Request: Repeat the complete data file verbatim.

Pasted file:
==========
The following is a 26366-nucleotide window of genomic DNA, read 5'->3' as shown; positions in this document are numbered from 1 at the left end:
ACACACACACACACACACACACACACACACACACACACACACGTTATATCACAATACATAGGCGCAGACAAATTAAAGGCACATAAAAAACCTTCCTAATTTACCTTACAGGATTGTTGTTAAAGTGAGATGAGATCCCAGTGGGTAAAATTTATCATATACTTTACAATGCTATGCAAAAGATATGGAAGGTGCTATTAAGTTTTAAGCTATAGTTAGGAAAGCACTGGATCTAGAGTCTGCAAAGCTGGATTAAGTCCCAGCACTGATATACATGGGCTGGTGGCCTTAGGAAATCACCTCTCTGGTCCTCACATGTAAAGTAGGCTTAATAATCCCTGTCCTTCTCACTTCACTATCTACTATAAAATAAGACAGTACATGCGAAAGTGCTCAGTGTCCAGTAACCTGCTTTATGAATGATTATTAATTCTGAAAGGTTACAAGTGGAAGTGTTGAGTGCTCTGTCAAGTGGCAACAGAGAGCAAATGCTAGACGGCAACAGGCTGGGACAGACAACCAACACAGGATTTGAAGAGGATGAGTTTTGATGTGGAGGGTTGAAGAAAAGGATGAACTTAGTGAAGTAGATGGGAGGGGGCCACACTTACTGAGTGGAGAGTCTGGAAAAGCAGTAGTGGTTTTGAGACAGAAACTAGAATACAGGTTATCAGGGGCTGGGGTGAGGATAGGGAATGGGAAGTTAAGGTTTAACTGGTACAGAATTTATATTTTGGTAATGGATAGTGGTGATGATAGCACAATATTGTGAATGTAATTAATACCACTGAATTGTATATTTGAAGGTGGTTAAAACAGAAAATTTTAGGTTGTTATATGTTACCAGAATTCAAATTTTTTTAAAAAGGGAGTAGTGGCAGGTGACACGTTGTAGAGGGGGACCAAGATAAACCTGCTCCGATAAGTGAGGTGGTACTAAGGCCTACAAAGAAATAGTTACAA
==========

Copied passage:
The following is a 26366-nucleotide window of genomic DNA, read 5'->3' as shown; positions in this document are numbered from 1 at the left end:
ACACACACACACACACACACACACACACACACACACACACACGTTATATCACAATACATAGGCGCAGACAAATTAAAGGCACATAAAAAACCTTCCTAATTTACCTTACAGGATTGTTGTTAAAGTGAGATGAGATCCCAGTGGGTAAAATTTATCATATACTTTACAATGCTATGCAAAAGATATGGAAGGTGCTATTAAGTTTTAAGCTATAGTTAGGAAAGCACTGGATCTAGAGTCTGCAAAGCTGGATTAAGTCCCAGCACTGATATACATGGGCTGGTGGCCTTAGGAAATCACCTCTCTGGTCCTCACATGTAAAGTAGGCTTAATAATCCCTGTCCTTCTCACTTCACTATCTACTATAAAATAAGACAGTACATGCGAAAGTGCTCAGTGTCCAGTAACCTGCTTTATGAATGATTATTAATTCTGAAAGGTTACAAGTGGAAGTGTTGAGTGCTCTGTCAAGTGGCAACAGAGAGCAAATGCTAGACGGCAACAGGCTGGGACAGACAACCAACACAGGATTTGAAGAGGATGAGTTTTGATGTGGAGGGTTGAAGAAAAGGATGAACTTAGTGAAGTAGATGGGAGGGGGCCACACTTACTGAGTGGAGAGTCTGGAAAAGCAGTAGTGGTTTTGAGACAGAAACTAGAATACAGGTTATCAGGGGCTGGGGTGAGGATAGGGAATGGGAAGTTAAGGTTTAACTGGTACAGAATTTATATTTTGGTAATGGATAGTGGTGATGATAGCACAATATTGTGAATGTAATTAATACCACTGAATTGTATATTTGAAGGTGGTTAAAACAGAAAATTTTAGGTTGTTATATGTTACCAGAATTCAAATTTTTTTAAAAAGGGAGTAGTGGCAGGTGACACGTTGTAGAGGGGGACCAAGATAAACCTGCTCCGATAAGTGAGGTGGTACTAAGGCCTACAAAGAAATAGTTACAA